1010 WINS Iconic Movis/TV: Jack Klugman & Tony Randall

Jack Klugman (L), smoking a cigar, and Tony Randall in ‘The Odd Couple,’ c. 1973. (Photo by ABC TV/Courtesy of Getty Images)

Most New Yorkers would probably be surprised to learn that “The Odd Couple” never made the Nielsen rating’s Top 25 Programs List, and faced cancellation every single season it was on air. Despite consistently mediocre ratings, the quirky television show and its lovable characters continued to film for five years, from 1970 to 1975, thanks to its higher-than-average ratings for summer re-runs. The Odd Couple’s inimitable stars, Tony Randall and Jack Klugman, would consistently receive accolades for their unique portrayal of two of TV’s most original and lovable characters, and both would nab Emmys for their work on the series.

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From Stage to Screen

Written by Neil Simon for Broadway, “The Odd Couple” was the toast of the Great White Way from 1965 to 1967. The following year, Simon brought the Tony Award winning play to film and a whole new audience. A runaway hit, the movie, starring Jack Lemmon and Walter Matthau, was a critical success and one of the highest grossing movies of 1968. Could television be far behind?

From Screen to Little Screen

Affable slob Oscar Madison and fastidiously neat Felix Unger were two men sharing an apartment on Park Avenue. The twosome were trying to get by after being unceremoniously booted out of their marriages — Madison permanently and Unger — temporarily. Madison was a sportswriter, played with perfection by consummate pro Jack Klugman. Unger, a photographer, was played to near-finicky perfection by Tony Randall.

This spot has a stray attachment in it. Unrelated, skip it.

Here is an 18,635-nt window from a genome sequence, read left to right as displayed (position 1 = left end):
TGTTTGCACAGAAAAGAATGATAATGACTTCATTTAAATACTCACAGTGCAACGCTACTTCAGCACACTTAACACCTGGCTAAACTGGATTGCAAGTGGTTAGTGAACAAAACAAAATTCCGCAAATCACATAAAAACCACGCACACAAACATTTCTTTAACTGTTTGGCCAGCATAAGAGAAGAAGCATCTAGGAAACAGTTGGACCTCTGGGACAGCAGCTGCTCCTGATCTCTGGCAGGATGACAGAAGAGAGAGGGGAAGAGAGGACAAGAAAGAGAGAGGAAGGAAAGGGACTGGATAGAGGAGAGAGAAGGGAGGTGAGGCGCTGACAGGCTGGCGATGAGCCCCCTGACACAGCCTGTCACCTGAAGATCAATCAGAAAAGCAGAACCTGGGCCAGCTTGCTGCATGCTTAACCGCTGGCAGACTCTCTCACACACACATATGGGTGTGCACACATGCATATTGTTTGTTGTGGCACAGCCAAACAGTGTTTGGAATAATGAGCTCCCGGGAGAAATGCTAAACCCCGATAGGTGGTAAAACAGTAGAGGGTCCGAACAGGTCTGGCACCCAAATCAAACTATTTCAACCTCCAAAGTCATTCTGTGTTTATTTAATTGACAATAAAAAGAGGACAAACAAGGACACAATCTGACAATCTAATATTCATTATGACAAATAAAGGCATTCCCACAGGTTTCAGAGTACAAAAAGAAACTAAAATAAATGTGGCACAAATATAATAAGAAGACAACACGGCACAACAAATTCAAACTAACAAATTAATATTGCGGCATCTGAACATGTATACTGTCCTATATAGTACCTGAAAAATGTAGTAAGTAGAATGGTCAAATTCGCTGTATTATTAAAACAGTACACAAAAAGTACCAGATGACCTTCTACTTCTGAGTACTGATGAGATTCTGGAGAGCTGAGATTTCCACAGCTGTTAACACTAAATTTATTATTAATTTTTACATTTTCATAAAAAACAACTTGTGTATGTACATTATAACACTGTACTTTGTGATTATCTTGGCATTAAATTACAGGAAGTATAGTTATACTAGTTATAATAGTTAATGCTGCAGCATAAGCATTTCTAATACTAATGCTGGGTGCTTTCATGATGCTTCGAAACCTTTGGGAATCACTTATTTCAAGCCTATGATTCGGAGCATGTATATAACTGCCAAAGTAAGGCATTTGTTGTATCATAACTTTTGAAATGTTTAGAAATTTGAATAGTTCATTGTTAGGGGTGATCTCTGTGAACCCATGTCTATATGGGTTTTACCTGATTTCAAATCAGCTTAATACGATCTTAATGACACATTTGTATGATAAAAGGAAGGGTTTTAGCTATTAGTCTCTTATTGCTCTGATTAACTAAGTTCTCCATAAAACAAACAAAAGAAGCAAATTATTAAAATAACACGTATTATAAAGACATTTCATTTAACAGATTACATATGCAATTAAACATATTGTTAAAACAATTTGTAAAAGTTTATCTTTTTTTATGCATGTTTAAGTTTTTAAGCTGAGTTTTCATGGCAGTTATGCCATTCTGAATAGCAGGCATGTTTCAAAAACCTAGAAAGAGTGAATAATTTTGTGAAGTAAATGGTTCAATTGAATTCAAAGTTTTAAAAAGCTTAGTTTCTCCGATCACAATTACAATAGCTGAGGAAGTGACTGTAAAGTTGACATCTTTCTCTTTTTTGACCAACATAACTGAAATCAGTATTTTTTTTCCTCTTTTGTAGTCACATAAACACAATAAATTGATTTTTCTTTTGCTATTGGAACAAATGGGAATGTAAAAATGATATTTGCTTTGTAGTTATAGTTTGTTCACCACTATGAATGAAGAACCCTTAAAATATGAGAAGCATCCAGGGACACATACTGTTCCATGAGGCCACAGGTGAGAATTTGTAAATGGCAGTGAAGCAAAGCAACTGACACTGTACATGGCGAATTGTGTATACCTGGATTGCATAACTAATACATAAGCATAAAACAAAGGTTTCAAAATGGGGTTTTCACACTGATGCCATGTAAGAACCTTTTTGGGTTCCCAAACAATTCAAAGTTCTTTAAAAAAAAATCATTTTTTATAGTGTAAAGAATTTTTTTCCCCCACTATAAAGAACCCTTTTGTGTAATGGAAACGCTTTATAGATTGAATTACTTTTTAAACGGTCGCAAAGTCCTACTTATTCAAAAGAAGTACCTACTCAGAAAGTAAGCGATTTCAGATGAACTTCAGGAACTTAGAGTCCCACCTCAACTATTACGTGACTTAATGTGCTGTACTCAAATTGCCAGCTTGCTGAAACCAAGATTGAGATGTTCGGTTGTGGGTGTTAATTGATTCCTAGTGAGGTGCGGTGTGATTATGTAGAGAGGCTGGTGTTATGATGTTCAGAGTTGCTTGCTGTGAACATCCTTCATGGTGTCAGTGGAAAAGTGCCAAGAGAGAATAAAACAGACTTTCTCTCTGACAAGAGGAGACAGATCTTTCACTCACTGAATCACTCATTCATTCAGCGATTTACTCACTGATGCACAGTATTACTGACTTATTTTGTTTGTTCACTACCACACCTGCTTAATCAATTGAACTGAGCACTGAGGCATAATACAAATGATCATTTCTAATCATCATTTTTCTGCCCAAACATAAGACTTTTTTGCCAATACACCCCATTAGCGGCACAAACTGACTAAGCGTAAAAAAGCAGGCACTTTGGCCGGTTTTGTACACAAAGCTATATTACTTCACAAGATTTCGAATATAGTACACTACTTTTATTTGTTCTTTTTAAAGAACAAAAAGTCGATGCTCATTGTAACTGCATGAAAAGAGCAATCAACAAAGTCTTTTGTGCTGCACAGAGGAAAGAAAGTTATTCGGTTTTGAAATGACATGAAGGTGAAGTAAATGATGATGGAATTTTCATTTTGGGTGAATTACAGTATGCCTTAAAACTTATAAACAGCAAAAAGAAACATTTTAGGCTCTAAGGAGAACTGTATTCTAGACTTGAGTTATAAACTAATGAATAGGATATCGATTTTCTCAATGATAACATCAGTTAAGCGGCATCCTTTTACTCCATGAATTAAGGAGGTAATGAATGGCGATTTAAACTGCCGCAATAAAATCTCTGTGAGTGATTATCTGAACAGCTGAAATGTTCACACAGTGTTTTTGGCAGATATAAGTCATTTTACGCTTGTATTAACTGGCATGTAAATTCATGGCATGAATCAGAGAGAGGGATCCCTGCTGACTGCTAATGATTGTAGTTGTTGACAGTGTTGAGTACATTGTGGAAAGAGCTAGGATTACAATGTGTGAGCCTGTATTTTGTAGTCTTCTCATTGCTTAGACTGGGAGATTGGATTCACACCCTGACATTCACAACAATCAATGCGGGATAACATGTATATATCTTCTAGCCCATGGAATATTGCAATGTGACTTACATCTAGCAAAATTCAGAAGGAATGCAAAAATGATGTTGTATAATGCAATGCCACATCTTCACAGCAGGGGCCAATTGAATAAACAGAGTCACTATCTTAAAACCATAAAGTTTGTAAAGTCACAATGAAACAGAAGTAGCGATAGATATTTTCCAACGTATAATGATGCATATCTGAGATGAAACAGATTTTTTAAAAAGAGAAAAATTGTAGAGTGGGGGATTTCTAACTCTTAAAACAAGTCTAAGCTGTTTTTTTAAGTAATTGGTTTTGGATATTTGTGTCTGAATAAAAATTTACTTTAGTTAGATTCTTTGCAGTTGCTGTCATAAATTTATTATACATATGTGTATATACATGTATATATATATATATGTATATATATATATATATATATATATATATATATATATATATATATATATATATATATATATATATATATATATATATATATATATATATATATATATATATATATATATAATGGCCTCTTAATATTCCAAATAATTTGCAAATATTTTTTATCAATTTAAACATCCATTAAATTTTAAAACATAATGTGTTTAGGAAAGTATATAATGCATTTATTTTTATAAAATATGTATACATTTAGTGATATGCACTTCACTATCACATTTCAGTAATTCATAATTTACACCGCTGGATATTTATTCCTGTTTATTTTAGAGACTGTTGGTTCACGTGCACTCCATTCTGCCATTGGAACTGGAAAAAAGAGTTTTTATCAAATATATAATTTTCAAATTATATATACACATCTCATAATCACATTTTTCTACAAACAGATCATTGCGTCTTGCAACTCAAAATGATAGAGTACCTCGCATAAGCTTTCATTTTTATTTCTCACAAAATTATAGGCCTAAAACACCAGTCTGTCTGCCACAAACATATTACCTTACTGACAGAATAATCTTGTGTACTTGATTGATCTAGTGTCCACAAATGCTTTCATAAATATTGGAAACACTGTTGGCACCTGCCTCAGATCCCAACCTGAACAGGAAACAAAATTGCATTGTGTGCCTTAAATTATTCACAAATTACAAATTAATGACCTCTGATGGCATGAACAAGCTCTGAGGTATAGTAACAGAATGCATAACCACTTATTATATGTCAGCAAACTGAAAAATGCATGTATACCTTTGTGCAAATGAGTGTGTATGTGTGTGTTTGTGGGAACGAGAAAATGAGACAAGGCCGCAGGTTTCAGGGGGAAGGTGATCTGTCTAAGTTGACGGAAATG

Neither Klugman nor Randall were locks for either part when Garry Marshall developed the series for Paramount Television. Other stars being considered for the series were Art Carney, who played Randall’s character on Broadway, Mickey Rooney and Dean Martin. The ABC TV show boasted a stable of some of the best comedy writers around, including Jerry Belson and Bob Brunner, both adept at creating hysterical scenarios that pitted each man’s habits against the other’s, tempered with a clear and obvious affection. Much of the action took place inside the pair’s Manhattan apartment, known for hosting cigar-filled poker games and the occasional dinner date.
Despite struggling ratings, viewers loved the show and connected to the underlying pathos of each man’s situation and reveled in their interactions with each other. Each episode pitted Oscar Madison’s sloppiness against Felix Unger’s neatness with hilarious results. Viewers found it impossible to choose sides between the two, as both characters were likable and astonishingly believable.
Supporting characters included the delightful Pigeon Sisters, Murray the Cop and Madison’s secretary, Myrna Turner, played by Garry’s sister Penny Marshall.


The Odd Couple, Redux

Hoping to serve up an old favorite to a new generation, CBS has just launched a new “Odd Couple” series, starring “Friends” favorite Matthew Perry as Oscar and Thomas Lennon as Felix. Garry Marshall has signed on as a consultant of to the new show.


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Corey Whelan is a freelance writer in New York. Her work can be found at Examiner.com.